Thursday, 22 March 2012

New tricks for an old dog

Keeping all the threads of a story in your head in the proper place when you're trying to revise and edit can be tricky - a bit like juggling a dozen balls at once. I often find I miss things if I don't do something to cement it into my head, especially in the rewriting process.

So today I decided to do something new. I've been digging deeper into my characters and pulling out their internal motivation, but I'm now on my TENTH draft of this book, and I keep forgetting what I've put in, what I've taken out, and what still has to go in that hasn't made it onto the page yet. Confused? I am.

Anyway, to help myself remember where I've been going with my new, improved conflict, I've reosrted to using the highlighting tool in Word. (Don't you wish they did less eye-popping colours? OneNote has some lovely pastel ones that don't sear my retina quite so badly, but I digress...)

So I started highlighting the key bits:
PINK for my heroine's backstory/internal conflict
BLUE for my hero's backstory/internal conflict
YELLOW for the romantic conflict
GREEN for the moments my hero and heroine connect

Wonderful! Current details now cemented in, old ones forgotten!

Of course, I then went a step further and roped in my trust old plotboard. (Sorry, couldn't help myself.) I used my highlightings to make notes on identically-coloured mini post-its attached to each scene card, just so I could remember everything at a glance if I needed to. Yes, I really am that sad.

But as much as this has taken about an hour away from my writing, I know its going to help me as I revise the end of my book. I have a feeling quite a few scenes will need to be rewritten entirely, so knowing where I've been and where I'm going with it all is rather important. Without this process I'd have been lost in the woods again without a torch.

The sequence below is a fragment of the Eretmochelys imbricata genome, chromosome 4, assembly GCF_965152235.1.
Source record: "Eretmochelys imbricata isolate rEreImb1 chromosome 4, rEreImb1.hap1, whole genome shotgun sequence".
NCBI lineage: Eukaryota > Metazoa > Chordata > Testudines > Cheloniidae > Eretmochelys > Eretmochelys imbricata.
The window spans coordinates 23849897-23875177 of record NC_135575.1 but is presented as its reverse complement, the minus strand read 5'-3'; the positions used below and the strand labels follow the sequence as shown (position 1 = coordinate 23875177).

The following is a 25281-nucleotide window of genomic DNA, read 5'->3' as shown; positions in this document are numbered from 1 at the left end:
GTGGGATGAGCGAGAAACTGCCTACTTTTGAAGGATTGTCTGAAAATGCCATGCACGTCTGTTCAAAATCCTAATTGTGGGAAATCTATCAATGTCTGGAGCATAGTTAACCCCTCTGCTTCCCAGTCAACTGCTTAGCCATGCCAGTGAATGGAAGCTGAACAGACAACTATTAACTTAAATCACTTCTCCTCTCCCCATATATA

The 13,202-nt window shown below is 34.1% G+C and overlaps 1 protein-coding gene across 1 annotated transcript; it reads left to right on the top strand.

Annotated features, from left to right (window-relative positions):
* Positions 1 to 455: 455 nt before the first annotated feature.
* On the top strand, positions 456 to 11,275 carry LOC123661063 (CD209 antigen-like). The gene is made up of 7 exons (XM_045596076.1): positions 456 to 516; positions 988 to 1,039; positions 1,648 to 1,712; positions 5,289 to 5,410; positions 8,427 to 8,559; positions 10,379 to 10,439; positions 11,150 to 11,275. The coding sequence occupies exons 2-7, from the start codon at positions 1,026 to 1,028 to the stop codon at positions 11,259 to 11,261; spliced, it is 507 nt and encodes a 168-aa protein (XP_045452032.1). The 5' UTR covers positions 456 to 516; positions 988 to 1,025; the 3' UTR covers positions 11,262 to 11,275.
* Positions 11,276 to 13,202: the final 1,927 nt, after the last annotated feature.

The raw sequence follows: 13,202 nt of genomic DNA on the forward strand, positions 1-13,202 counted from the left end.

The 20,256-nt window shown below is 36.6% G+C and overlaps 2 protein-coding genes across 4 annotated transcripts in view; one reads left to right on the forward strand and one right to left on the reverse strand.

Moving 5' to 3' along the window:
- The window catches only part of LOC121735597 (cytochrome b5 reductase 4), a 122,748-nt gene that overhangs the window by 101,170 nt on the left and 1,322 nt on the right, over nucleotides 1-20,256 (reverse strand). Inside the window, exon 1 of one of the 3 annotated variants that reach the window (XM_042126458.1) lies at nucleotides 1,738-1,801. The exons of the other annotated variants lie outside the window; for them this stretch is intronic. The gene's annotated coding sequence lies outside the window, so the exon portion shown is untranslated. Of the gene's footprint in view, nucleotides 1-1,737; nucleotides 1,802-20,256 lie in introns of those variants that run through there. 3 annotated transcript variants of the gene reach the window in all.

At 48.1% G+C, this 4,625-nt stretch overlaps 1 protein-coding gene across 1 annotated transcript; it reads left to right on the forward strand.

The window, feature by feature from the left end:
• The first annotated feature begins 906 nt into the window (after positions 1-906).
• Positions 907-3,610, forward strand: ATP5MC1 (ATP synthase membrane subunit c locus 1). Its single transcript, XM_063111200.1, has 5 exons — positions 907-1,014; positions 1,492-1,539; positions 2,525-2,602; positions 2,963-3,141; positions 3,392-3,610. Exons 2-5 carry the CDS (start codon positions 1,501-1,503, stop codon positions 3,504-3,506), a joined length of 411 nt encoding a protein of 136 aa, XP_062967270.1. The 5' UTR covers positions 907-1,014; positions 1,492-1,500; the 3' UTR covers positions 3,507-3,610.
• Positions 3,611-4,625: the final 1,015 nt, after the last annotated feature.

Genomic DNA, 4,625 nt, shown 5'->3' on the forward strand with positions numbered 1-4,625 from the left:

So, what do you do to cement the story in your head? And are you as sad as I am? Please say yes!

Saturday, 17 March 2012

Another revisions comparison

Earler this week I said revisions were like unravelling knitting. Now I have decided these revisions are a little more extensive - like remodelling a house.

Move this wall, build that wall there, change where the door is...  Heck, is anything holding the ceiling up?

I'm reminded of the scene in Sleepless in Seattle, where Tom Hanks dicusses working on designing a house and the client keeps wanting to change things and there's a running joke that they can do it but it always involves changing the kitchen cabinets.

ChapterTwo is my kitchen cabinets.

I get eeper into the book (which is way too long, anyway), realise that I could simplify things even further, thereby cutting another chunk of extraneous wordage, but it always seems to involve going back to rewrite chapter two. I am starting to feel I will never get past chapter two, I will never finish these revisions and I will die at my keyboard, my fingers twitching, with this book incomplete.

Okay. Rant over. Feel better now. Back to work. By which, of course, I mean chapter two...

Monday, 12 March 2012

Revisions and knitting

I'm in the middle of revising my current work-in-progress, Snowbound with the Earl. I have decided that revising a book is a bit like unpicking a home-knitted jumper that didn't quite go right. You have to unpick all those threads you wove together to tweak some, cut some out, or add some new ones in, and I'm at the part in the process where I've pulled the book apart, and I'm looking at a mess of spaghetti, thinking, 'How the heck am I going to put that back together? Where do I start?'

Not sure there is any golden rule. You just start. Knit one, purl one. And hope that the end result will not just have arms and a neck hole, but will be stylish and comfy and so much better that than the old one. Sigh. Wish me luck!